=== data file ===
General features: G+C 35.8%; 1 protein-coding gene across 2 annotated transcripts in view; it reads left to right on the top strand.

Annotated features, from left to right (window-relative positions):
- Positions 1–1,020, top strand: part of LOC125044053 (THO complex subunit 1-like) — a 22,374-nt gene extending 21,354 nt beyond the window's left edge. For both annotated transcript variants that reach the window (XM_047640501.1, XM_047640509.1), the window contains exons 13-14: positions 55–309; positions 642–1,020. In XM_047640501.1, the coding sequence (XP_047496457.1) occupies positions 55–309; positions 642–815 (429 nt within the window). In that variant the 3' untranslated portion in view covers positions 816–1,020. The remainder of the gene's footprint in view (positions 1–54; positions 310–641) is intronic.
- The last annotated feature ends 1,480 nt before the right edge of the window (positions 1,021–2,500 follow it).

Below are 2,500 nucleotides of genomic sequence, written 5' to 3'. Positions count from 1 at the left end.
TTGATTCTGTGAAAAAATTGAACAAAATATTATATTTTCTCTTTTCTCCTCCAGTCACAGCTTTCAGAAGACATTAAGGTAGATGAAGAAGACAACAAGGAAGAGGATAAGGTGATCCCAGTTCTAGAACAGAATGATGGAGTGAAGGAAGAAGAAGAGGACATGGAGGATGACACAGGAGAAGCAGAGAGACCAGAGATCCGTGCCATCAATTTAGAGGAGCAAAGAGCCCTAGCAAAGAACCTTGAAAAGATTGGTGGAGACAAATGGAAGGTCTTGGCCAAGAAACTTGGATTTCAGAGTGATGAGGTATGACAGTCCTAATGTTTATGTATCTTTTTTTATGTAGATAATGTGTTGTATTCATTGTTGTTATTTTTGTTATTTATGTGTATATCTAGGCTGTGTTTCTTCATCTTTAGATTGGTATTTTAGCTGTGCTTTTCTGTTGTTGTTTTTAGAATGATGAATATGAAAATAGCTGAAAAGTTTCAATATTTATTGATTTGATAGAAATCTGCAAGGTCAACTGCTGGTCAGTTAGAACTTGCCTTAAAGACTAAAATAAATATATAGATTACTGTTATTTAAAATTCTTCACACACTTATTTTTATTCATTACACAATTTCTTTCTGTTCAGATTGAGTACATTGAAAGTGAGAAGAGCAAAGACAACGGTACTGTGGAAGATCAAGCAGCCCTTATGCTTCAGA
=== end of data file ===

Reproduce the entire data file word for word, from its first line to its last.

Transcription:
General features: G+C 35.8%; 1 protein-coding gene across 2 annotated transcripts in view; it reads left to right on the top strand.

Annotated features, from left to right (window-relative positions):
- Positions 1–1,020, top strand: part of LOC125044053 (THO complex subunit 1-like) — a 22,374-nt gene extending 21,354 nt beyond the window's left edge. For both annotated transcript variants that reach the window (XM_047640501.1, XM_047640509.1), the window contains exons 13-14: positions 55–309; positions 642–1,020. In XM_047640501.1, the coding sequence (XP_047496457.1) occupies positions 55–309; positions 642–815 (429 nt within the window). In that variant the 3' untranslated portion in view covers positions 816–1,020. The remainder of the gene's footprint in view (positions 1–54; positions 310–641) is intronic.
- The last annotated feature ends 1,480 nt before the right edge of the window (positions 1,021–2,500 follow it).

Below are 2,500 nucleotides of genomic sequence, written 5' to 3'. Positions count from 1 at the left end.
TTGATTCTGTGAAAAAATTGAACAAAATATTATATTTTCTCTTTTCTCCTCCAGTCACAGCTTTCAGAAGACATTAAGGTAGATGAAGAAGACAACAAGGAAGAGGATAAGGTGATCCCAGTTCTAGAACAGAATGATGGAGTGAAGGAAGAAGAAGAGGACATGGAGGATGACACAGGAGAAGCAGAGAGACCAGAGATCCGTGCCATCAATTTAGAGGAGCAAAGAGCCCTAGCAAAGAACCTTGAAAAGATTGGTGGAGACAAATGGAAGGTCTTGGCCAAGAAACTTGGATTTCAGAGTGATGAGGTATGACAGTCCTAATGTTTATGTATCTTTTTTTATGTAGATAATGTGTTGTATTCATTGTTGTTATTTTTGTTATTTATGTGTATATCTAGGCTGTGTTTCTTCATCTTTAGATTGGTATTTTAGCTGTGCTTTTCTGTTGTTGTTTTTAGAATGATGAATATGAAAATAGCTGAAAAGTTTCAATATTTATTGATTTGATAGAAATCTGCAAGGTCAACTGCTGGTCAGTTAGAACTTGCCTTAAAGACTAAAATAAATATATAGATTACTGTTATTTAAAATTCTTCACACACTTATTTTTATTCATTACACAATTTCTTTCTGTTCAGATTGAGTACATTGAAAGTGAGAAGAGCAAAGACAACGGTACTGTGGAAGATCAAGCAGCCCTTATGCTTCAGA